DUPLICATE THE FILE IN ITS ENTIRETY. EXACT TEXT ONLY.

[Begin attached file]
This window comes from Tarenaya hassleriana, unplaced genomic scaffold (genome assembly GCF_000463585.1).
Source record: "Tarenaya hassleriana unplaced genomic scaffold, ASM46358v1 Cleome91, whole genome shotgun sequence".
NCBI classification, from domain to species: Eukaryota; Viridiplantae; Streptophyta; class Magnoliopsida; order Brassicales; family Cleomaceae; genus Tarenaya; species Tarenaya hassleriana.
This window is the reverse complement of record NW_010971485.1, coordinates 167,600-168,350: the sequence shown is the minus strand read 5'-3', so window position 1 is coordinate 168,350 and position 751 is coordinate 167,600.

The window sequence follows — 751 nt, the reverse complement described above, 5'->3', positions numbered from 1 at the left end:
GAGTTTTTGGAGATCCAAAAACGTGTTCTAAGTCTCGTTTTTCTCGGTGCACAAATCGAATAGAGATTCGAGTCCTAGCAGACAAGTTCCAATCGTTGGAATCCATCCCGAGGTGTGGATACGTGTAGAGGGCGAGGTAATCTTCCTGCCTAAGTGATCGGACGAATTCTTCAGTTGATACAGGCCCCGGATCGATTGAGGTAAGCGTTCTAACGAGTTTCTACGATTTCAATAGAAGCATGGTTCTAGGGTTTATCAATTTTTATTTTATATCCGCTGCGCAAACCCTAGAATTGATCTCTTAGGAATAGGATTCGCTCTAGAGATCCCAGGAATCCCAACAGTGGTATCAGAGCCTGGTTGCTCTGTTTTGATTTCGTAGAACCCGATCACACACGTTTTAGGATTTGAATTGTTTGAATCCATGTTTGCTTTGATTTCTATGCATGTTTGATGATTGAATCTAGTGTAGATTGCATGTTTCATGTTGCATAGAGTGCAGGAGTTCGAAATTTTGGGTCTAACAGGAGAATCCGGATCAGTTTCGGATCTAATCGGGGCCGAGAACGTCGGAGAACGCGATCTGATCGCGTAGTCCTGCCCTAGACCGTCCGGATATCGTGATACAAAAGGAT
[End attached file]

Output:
This window comes from Tarenaya hassleriana, unplaced genomic scaffold (genome assembly GCF_000463585.1).
Source record: "Tarenaya hassleriana unplaced genomic scaffold, ASM46358v1 Cleome91, whole genome shotgun sequence".
NCBI classification, from domain to species: Eukaryota; Viridiplantae; Streptophyta; class Magnoliopsida; order Brassicales; family Cleomaceae; genus Tarenaya; species Tarenaya hassleriana.
This window is the reverse complement of record NW_010971485.1, coordinates 167,600-168,350: the sequence shown is the minus strand read 5'-3', so window position 1 is coordinate 168,350 and position 751 is coordinate 167,600.

The window sequence follows — 751 nt, the reverse complement described above, 5'->3', positions numbered from 1 at the left end:
GAGTTTTTGGAGATCCAAAAACGTGTTCTAAGTCTCGTTTTTCTCGGTGCACAAATCGAATAGAGATTCGAGTCCTAGCAGACAAGTTCCAATCGTTGGAATCCATCCCGAGGTGTGGATACGTGTAGAGGGCGAGGTAATCTTCCTGCCTAAGTGATCGGACGAATTCTTCAGTTGATACAGGCCCCGGATCGATTGAGGTAAGCGTTCTAACGAGTTTCTACGATTTCAATAGAAGCATGGTTCTAGGGTTTATCAATTTTTATTTTATATCCGCTGCGCAAACCCTAGAATTGATCTCTTAGGAATAGGATTCGCTCTAGAGATCCCAGGAATCCCAACAGTGGTATCAGAGCCTGGTTGCTCTGTTTTGATTTCGTAGAACCCGATCACACACGTTTTAGGATTTGAATTGTTTGAATCCATGTTTGCTTTGATTTCTATGCATGTTTGATGATTGAATCTAGTGTAGATTGCATGTTTCATGTTGCATAGAGTGCAGGAGTTCGAAATTTTGGGTCTAACAGGAGAATCCGGATCAGTTTCGGATCTAATCGGGGCCGAGAACGTCGGAGAACGCGATCTGATCGCGTAGTCCTGCCCTAGACCGTCCGGATATCGTGATACAAAAGGAT